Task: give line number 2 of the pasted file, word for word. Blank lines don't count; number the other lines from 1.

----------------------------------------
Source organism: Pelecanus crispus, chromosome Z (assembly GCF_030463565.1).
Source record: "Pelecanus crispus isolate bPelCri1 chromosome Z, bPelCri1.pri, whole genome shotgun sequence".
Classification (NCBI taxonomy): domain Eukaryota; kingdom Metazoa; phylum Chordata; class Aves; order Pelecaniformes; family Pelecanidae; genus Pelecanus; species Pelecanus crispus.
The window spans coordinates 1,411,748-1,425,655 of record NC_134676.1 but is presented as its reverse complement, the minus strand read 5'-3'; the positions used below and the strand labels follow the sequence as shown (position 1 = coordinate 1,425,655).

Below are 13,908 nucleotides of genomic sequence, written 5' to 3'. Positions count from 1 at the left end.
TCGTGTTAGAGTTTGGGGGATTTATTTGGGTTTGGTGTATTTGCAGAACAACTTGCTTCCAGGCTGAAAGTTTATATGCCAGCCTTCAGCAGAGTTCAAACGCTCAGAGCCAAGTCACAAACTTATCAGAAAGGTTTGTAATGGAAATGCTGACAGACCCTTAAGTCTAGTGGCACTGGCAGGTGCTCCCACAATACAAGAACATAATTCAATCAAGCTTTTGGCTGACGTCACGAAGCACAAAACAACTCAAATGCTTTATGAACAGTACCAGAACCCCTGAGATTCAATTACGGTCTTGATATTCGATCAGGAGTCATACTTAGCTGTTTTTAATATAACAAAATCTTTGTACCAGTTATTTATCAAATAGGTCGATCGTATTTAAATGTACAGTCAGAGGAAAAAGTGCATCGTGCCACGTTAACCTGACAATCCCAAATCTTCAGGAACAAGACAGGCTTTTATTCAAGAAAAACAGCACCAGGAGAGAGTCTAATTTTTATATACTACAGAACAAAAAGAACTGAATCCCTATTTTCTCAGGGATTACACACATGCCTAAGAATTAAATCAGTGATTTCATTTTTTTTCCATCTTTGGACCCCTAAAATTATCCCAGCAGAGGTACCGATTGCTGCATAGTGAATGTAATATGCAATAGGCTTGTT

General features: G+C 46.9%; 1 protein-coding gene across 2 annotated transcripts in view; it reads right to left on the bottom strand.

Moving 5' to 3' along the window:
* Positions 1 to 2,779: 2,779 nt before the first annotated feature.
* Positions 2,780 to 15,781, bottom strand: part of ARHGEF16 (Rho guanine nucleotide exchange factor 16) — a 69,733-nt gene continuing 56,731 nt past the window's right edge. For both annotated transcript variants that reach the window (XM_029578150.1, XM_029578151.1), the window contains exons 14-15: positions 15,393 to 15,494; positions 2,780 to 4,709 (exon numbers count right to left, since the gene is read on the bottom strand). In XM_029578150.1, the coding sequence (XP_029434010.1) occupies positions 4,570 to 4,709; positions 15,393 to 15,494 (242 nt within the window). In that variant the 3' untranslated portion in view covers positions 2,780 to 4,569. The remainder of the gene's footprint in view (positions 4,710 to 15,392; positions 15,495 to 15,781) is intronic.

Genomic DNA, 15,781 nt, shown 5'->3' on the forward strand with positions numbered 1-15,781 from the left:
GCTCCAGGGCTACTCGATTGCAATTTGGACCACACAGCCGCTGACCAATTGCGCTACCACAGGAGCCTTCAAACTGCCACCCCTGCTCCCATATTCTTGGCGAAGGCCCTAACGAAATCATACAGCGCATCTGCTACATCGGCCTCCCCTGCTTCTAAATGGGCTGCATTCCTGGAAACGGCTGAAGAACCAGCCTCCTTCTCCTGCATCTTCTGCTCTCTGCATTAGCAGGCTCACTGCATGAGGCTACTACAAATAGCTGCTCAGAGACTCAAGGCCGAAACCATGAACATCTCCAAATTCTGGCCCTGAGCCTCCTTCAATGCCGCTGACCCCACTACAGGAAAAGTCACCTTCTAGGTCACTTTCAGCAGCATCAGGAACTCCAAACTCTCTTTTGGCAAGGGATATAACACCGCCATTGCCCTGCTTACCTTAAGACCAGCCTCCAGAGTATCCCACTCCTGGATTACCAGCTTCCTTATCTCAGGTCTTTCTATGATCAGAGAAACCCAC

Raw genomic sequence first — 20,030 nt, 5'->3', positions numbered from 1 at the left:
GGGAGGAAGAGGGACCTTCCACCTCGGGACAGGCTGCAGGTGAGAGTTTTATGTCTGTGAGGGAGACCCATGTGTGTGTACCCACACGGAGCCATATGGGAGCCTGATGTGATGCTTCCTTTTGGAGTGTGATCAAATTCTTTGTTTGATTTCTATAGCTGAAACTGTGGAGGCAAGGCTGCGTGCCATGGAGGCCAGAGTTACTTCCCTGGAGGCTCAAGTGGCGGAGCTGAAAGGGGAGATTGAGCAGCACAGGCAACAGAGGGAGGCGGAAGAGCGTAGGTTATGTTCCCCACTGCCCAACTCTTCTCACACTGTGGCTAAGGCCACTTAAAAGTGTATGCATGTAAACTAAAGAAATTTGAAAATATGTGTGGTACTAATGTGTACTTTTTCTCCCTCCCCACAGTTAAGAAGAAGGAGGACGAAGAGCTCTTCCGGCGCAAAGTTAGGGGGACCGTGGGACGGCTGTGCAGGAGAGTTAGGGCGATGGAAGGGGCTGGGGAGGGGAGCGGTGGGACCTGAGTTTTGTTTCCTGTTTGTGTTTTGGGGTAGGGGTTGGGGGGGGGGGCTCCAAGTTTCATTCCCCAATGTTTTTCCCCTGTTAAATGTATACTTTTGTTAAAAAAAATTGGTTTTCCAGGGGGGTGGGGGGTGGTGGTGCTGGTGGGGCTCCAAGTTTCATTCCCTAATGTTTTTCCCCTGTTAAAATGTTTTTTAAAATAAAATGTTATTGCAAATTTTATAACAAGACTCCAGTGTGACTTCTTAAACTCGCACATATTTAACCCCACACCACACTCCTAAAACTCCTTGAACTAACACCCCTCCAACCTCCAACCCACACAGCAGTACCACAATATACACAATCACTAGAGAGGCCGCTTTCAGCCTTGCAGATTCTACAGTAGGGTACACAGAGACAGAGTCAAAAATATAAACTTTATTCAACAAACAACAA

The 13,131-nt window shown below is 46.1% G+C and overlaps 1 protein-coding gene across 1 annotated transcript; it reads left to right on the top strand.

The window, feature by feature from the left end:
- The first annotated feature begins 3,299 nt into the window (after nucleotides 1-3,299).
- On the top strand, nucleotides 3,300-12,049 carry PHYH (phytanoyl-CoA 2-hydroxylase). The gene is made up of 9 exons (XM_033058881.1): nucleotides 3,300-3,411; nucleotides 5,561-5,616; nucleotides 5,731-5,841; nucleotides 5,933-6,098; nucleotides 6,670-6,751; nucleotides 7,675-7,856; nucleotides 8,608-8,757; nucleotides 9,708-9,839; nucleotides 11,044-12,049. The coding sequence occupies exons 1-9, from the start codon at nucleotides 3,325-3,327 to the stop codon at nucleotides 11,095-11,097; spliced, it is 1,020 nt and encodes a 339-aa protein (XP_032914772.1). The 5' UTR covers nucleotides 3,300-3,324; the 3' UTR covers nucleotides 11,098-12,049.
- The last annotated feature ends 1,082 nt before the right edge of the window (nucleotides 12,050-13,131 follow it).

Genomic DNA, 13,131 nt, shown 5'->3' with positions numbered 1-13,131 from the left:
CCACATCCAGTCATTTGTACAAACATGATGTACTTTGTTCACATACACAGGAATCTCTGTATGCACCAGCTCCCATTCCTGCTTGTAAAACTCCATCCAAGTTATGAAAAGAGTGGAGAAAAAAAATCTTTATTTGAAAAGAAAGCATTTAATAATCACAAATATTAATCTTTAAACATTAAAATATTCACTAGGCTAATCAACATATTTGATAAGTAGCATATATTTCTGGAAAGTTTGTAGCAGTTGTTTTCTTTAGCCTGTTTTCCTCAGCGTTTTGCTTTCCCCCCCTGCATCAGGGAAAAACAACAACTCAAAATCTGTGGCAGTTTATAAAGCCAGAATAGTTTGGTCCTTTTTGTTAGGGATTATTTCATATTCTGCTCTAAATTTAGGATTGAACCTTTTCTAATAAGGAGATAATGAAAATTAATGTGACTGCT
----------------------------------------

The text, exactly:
Source record: "Pelecanus crispus isolate bPelCri1 chromosome Z, bPelCri1.pri, whole genome shotgun sequence".